am working with them and I am incredibly fortunate to also be working with
financial services, so I represent vulnerable costumers on the board of an
organization called “UK Finance”, which represents bank and mortgage companies
and others. It is my job, when they around that big board table, to say: “Have
you thought when somebody can’t afford this or what about this product? When
you test your product, do you make sure that you are not thinking about some
mythical ideal consumer, but you are thinking about what happens if somebody
loses their job or something goes wrong?” So, I have a number of different
options and I am always looking for other ones and I am really glad to be able
to do does things, because part of why I do what I do is because I love the
interaction with people and that kind of sparking of ideas. So, you hear an
idea here and you think: Oh! I wonder if that could work over there. Very often
you can put people together or you can find a way of kind of getting maximum
benefit from the idea, or the data, or the statistics, or whatever it is. So,
yes, lots of more to do, I think.
Fearon: Excellent! So, I think what we’ll do just now
is we’ll just go into a quick fire round just to find a little bit more about
you. Because obviously you have said that you are busy doing so many things. It
is interesting to find out what you do in your off time.
what was the last book that you’ve read?
Elson: Oh! That is a good one! What was the last book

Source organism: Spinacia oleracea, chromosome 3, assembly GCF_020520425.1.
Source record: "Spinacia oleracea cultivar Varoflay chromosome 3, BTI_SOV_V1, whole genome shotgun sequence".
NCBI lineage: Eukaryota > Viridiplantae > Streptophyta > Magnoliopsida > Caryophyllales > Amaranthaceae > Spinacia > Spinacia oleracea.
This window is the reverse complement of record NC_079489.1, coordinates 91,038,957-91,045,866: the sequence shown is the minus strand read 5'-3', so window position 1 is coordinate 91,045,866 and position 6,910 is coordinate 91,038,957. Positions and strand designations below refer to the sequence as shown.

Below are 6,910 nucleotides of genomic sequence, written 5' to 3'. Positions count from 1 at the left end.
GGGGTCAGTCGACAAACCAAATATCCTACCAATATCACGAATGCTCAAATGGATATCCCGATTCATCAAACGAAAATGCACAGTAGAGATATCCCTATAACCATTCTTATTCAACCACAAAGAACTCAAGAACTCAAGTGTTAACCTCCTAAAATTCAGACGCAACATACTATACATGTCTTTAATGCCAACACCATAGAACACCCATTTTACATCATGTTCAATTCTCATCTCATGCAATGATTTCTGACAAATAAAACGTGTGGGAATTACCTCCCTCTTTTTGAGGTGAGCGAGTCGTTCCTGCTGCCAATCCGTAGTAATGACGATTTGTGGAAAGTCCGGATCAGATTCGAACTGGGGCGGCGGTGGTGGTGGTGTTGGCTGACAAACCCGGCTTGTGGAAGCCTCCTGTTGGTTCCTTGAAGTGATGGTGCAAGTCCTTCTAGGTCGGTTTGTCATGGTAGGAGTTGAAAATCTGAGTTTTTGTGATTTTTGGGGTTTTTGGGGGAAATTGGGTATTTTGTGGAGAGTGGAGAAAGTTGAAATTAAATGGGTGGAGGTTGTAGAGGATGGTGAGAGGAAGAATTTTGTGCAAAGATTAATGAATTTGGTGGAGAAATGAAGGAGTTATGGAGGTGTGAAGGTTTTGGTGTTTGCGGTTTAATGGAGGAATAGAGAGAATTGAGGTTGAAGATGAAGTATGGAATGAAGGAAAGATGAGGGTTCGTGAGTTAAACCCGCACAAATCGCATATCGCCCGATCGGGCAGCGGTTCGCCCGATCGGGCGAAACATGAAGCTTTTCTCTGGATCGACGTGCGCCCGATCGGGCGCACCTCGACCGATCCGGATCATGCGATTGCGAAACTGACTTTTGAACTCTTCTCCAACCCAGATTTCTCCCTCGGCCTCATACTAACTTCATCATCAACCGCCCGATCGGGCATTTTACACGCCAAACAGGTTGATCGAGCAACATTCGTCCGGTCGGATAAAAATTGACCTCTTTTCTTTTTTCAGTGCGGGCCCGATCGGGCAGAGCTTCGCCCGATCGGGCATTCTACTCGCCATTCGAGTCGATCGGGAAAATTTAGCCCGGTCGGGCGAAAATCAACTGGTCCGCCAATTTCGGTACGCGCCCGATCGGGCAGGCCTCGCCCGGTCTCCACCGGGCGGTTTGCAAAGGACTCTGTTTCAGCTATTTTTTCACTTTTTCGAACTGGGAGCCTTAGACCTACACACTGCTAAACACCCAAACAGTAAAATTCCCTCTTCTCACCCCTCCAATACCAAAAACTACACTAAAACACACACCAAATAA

I’ve read? Ok, so I have just read and, I am going to consult my phone to check
the title of it, I have got a new whizzy app on my phone because I am on a book
club and this new book club app, which is really handy when you can’t remember
all these different books that you have read. But, this app keeps track of all
the books that the book club has read and you can review them, which is rather
good. So, I haven’t finish this yet, but I am really into a book called
“Reality and Other Stories” by John Lanchester. So, it is a book of short
stories and is only recently out. Its kind of spooky stories based on
technology, so it is like when technology gets out of control, but with a bit
of a winter kind of spooky thing about it. So, kind of a good book for the
longer nights when you are sitting around the fire.
that is probably a perfect Christmas present idea, then.
Fearon: What is the one place that you would like to
travel to but haven’t yet?
Elson: Well, my husband spent the early part of his
life as a child in Kenya, where his father was a teacher, and his mom was a
nurse. We have always wanted to go and never got there yet. Obviously, with all
this thing nobody is travelling anywhere much at the moment, but that is
somewhere where I would love to go. I have seen very little of Africa, apart
from, I was lucky enough when I was 15 to go on a trek in the north of Africa,
Morocco, but other than that I have seen very little of Africa and I would love
to go to Kenya and see of the places that I have heard so much about.
lovely, especially if your husband can give you a bit of a tour.